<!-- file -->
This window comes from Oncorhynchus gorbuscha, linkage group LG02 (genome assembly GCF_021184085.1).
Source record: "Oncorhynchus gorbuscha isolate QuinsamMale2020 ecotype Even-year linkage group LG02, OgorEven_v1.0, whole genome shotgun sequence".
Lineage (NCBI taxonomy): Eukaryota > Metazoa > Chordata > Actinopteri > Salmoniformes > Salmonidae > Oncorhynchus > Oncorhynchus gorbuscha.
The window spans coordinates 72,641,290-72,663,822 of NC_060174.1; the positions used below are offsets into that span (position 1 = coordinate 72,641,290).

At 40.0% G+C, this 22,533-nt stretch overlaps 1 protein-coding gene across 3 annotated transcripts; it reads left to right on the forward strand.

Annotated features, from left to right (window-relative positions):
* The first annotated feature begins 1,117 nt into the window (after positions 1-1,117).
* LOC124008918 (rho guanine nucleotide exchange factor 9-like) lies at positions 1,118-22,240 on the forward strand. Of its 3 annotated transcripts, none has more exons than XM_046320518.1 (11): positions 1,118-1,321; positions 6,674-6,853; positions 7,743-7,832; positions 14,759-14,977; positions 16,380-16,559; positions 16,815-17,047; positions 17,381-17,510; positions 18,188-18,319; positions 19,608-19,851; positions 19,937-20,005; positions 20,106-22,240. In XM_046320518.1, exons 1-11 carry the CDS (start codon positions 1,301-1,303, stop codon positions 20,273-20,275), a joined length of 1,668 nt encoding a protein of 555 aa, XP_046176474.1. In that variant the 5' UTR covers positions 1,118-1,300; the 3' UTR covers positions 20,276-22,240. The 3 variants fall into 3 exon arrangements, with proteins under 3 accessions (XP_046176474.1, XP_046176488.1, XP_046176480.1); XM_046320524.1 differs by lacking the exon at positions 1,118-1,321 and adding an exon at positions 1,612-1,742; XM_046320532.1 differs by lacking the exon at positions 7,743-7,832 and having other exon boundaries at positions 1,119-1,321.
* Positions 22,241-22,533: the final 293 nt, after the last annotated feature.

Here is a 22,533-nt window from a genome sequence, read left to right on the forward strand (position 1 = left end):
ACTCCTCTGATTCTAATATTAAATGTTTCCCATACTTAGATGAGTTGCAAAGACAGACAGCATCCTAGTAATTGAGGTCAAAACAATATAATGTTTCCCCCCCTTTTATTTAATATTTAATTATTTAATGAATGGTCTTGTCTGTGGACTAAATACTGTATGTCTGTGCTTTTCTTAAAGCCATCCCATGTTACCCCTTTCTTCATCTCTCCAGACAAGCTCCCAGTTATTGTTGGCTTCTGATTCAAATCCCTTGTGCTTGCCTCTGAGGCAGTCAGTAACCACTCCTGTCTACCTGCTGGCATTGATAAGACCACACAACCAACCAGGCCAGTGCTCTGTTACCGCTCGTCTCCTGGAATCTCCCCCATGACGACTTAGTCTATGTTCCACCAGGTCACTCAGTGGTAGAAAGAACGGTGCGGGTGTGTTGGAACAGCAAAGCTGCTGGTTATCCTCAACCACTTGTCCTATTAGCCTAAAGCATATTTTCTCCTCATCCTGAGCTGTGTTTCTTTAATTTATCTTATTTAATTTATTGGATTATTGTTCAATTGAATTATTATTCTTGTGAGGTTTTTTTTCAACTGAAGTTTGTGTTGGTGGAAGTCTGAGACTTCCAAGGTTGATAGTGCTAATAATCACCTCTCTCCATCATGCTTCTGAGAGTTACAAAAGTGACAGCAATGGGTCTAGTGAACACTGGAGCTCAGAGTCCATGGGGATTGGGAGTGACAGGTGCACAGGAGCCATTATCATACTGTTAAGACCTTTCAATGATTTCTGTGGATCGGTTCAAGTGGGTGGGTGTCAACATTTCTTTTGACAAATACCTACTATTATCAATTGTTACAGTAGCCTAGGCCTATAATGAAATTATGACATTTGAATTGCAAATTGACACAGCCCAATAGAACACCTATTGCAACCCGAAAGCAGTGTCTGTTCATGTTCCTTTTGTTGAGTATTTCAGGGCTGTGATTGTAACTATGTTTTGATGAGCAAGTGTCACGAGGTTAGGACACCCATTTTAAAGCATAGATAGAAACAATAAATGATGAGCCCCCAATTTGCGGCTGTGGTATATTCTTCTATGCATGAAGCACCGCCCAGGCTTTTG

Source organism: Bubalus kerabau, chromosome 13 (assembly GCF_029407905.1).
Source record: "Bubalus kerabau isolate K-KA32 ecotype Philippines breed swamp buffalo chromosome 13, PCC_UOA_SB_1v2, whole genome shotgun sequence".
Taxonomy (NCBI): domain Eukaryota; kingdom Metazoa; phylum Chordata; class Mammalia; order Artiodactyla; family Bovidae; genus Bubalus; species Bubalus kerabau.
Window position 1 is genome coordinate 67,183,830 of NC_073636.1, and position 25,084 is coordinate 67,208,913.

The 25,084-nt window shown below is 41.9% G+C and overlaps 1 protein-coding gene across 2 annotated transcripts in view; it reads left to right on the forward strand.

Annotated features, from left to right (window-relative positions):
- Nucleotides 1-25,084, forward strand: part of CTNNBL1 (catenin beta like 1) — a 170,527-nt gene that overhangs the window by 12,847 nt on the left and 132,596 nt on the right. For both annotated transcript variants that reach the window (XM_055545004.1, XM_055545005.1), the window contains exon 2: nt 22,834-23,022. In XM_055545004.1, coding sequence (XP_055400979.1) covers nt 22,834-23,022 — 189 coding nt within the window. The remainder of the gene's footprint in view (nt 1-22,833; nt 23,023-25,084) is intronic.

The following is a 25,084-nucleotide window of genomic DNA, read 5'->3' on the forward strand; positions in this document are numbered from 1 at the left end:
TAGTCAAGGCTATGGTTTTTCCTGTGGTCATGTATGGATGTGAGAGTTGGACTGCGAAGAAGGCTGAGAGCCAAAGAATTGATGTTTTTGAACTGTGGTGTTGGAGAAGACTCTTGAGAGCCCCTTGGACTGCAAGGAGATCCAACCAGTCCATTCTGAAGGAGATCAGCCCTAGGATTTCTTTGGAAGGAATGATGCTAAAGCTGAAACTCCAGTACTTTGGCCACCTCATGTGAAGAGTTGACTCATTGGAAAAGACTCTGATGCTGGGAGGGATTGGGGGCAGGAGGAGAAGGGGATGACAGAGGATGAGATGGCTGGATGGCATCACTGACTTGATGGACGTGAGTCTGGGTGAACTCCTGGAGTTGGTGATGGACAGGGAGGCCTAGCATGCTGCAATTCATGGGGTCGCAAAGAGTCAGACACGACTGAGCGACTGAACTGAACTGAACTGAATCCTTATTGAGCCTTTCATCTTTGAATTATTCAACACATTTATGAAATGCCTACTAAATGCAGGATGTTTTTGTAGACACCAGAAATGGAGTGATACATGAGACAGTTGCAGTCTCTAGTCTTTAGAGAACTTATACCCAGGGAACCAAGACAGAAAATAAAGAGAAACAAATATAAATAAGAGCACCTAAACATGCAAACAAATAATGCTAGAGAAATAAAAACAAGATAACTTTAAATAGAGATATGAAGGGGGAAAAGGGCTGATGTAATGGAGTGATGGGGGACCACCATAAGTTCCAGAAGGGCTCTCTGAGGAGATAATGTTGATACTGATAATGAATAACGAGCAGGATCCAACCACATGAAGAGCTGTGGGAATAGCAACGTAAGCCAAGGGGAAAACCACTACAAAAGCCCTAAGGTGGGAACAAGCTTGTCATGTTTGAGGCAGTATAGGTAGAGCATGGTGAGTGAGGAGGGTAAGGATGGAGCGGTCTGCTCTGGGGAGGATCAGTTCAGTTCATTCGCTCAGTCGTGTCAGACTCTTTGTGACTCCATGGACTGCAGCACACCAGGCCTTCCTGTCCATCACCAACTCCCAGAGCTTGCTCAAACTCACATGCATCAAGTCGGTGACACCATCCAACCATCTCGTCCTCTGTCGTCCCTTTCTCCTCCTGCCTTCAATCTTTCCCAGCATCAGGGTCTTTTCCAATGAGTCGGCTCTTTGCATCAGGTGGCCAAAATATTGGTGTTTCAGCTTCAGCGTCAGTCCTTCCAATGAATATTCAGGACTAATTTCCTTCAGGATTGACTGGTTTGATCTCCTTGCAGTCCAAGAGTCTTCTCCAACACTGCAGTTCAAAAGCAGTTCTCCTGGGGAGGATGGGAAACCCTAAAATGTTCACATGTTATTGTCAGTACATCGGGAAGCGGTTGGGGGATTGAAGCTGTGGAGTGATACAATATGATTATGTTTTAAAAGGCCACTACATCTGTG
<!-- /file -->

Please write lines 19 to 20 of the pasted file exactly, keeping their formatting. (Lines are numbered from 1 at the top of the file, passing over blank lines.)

The following is a 25,084-nucleotide window of genomic DNA, read 5'->3' on the forward strand; positions in this document are numbered from 1 at the left end:
TAGTCAAGGCTATGGTTTTTCCTGTGGTCATGTATGGATGTGAGAGTTGGACTGCGAAGAAGGCTGAGAGCCAAAGAATTGATGTTTTTGAACTGTGGTGTTGGAGAAGACTCTTGAGAGCCCCTTGGACTGCAAGGAGATCCAACCAGTCCATTCTGAAGGAGATCAGCCCTAGGATTTCTTTGGAAGGAATGATGCTAAAGCTGAAACTCCAGTACTTTGGCCACCTCATGTGAAGAGTTGACTCATTGGAAAAGACTCTGATGCTGGGAGGGATTGGGGGCAGGAGGAGAAGGGGATGACAGAGGATGAGATGGCTGGATGGCATCACTGACTTGATGGACGTGAGTCTGGGTGAACTCCTGGAGTTGGTGATGGACAGGGAGGCCTAGCATGCTGCAATTCATGGGGTCGCAAAGAGTCAGACACGACTGAGCGACTGAACTGAACTGAACTGAATCCTTATTGAGCCTTTCATCTTTGAATTATTCAACACATTTATGAAATGCCTACTAAATGCAGGATGTTTTTGTAGACACCAGAAATGGAGTGATACATGAGACAGTTGCAGTCTCTAGTCTTTAGAGAACTTATACCCAGGGAACCAAGACAGAAAATAAAGAGAAACAAATATAAATAAGAGCACCTAAACATGCAAACAAATAATGCTAGAGAAATAAAAACAAGATAACTTTAAATAGAGATATGAAGGGGGAAAAGGGCTGATGTAATGGAGTGATGGGGGACCACCATAAGTTCCAGAAGGGCTCTCTGAGGAGATAATGTTGATACTGATAATGAATAACGAGCAGGATCCAACCACATGAAGAGCTGTGGGAATAGCAACGTAAGCCAAGGGGAAAACCACTACAAAAGCCCTAAGGTGGGAACAAGCTTGTCATGTTTGAGGCAGTATAGGTAGAGCATGGTGAGTGAGGAGGGTAAGGATGGAGCGGTCTGCTCTGGGGAGGATCAGTTCAGTTCATTCGCTCAGTCGTGTCAGACTCTTTGTGACTCCATGGACTGCAGCACACCAGGCCTTCCTGTCCATCACCAACTCCCAGAGCTTGCTCAAACTCACATGCATCAAGTCGGTGACACCATCCAACCATCTCGTCCTCTGTCGTCCCTTTCTCCTCCTGCCTTCAATCTTTCCCAGCATCAGGGTCTTTTCCAATGAGTCGGCTCTTTGCATCAGGTGGCCAAAATATTGGTGTTTCAGCTTCAGCGTCAGTCCTTCCAATGAATATTCAGGACTAATTTCCTTCAGGATTGACTGGTTTGATCTCCTTGCAGTCCAAGAGTCTTCTCCAACACTGCAGTTCAAAAGCAGTTCTCCTGGGGAGGATGGGAAACCCTAAAATGTTCACATGTTATTGTCAGTACATCGGGAAGCGGTTGGGGGATTGAAGCTGTGGAGTGATACAATATGATTATGTTTTAAAAGGCCACTACATCTGTG